Jonnie Peacock paid tribute to Libby Clegg as she brought the curtain down on her Paralympic athletics career with a relay silver.
Peacock and Clegg joined forces with Ali Smith and Nathan Maguire as ParalympicsGB finished third in the universal 4x100m relay, a performance later upgraded after China were disqualified.
“To be a part of Libby’s last race and get a medal with her is just incredible,” said Peacock, a bronze medallist in the men’s 100m T64.
“She’s not talked about it but she’s run through so much pain at these Games and those were not easy legs for her. She gritted her teeth and got us a medal, I’m so proud.
“It’s a very different event and it showcases the best of everyone. It’s good fun to watch, not something you’d see at your average athletics meet and hopefully something you’ll see more of.”
Clegg paid tribute to guide Chris Clarke and said this medal trumped her double gold in Rio.
“I’m so privileged and proud to be a part of this team and share this moment with these guys,” she said.
“Right now this is my proudest moment – being part of this team.
“I’m going to take some time out but this is my last running competition, unless I dabble in a sports day when my son is at primary school.
“To end my athletics career with this medal is a dream come true.”
Meanwhile, Richard Whitehead won 200m T61 silver behind 19-year-old South African Ntando Mahlangu, with the two sharing a heartfelt moment after crossing the line.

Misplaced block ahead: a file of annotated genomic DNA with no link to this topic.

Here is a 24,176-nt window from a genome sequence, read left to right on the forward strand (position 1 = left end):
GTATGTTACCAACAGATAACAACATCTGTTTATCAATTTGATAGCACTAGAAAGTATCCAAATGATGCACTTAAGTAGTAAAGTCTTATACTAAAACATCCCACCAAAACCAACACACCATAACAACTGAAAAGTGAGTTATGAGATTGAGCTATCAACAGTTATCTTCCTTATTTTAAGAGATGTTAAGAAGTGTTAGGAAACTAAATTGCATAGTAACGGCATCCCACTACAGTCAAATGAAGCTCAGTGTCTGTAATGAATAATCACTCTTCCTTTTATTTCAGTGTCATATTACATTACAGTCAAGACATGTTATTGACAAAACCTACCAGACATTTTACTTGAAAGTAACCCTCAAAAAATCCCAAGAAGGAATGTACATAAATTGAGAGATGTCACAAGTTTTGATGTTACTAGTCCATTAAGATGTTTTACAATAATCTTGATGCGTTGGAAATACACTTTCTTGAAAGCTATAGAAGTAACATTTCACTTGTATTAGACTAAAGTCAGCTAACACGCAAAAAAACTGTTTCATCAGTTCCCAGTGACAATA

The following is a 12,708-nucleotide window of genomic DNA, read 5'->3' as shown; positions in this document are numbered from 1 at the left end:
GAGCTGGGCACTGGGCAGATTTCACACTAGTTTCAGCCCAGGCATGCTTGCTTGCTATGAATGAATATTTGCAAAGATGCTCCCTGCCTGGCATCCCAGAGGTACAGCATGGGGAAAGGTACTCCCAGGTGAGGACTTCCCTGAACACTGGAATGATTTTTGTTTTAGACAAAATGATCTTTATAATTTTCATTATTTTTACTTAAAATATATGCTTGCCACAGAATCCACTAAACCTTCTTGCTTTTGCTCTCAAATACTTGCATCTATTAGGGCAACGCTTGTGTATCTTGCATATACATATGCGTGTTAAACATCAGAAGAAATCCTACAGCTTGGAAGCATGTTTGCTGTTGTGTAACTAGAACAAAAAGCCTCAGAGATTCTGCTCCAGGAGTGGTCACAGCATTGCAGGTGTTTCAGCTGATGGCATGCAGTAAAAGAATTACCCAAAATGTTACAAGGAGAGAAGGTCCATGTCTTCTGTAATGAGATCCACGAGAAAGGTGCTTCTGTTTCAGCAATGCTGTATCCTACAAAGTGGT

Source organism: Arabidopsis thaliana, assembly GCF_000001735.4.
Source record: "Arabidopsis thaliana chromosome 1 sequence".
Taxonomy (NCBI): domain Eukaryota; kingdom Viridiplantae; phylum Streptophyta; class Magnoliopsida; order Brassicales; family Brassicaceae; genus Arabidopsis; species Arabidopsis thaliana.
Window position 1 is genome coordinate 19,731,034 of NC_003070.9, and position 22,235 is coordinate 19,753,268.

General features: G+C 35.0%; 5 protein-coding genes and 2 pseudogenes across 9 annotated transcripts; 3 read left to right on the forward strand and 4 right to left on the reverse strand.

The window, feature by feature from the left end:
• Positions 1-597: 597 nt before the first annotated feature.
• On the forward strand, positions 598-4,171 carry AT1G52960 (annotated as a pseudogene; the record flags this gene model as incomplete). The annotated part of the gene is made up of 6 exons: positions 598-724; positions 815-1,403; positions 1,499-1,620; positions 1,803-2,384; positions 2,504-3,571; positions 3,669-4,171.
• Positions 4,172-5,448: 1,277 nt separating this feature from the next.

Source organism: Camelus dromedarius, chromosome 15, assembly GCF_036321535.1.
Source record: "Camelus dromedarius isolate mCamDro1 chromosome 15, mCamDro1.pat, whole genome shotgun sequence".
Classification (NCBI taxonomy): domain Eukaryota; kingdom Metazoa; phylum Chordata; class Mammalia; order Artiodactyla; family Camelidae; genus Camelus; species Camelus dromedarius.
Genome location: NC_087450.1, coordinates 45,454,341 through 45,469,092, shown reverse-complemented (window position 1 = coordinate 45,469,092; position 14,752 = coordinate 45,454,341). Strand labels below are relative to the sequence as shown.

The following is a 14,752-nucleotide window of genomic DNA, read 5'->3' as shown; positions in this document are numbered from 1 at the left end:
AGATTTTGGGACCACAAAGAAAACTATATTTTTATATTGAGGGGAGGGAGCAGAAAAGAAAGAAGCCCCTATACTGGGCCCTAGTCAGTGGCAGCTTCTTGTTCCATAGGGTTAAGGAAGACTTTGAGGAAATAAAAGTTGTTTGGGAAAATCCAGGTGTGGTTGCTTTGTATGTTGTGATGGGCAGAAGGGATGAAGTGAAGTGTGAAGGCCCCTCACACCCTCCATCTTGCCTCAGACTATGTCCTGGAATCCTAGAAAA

“He’s 19, I’m 45. Age is but a number right? The thing with sport and Paralympic sport, it is not about classification, it is about legacy,” said Whitehead, the gold medallist from London and Rio.
“As well as a medal, it is about representing my country and setting an example for the next generation, guiding them through right and wrong and what Paralympic sport really means.”
Hollie Arnold admitted the conditions, with driving rain making throwing difficult, didn’t help her title defence as she took bronze in the women’s javelin F46.
“They were really tough conditions out there but we are all in the same boat,” said the four-time world champion.
“Even though I’m on the podium, it’s not where I want to be, I wanted the gold. But I have made the podium and I have to be proud of that. It’s been a long five years since Rio, but there is so much more to come which is the exciting thing.
“I’ll come away from this and go through the thought process and come back stronger, I’ll be ready to fight next year.”
Jo Butterfield threw a season’s best 21.77 metres but finished just outside the medals in the women’s club throw F51 in fourth.
Kadeena Cox, already a double gold medallist in cycling’s velodrome in Tokyo, set a season’s best 1:02.51 to qualify for the women’s 400m T38 final, where she’ll be joined by team-mate Smith on Saturday evening.
Courtesy of ParalympicsGB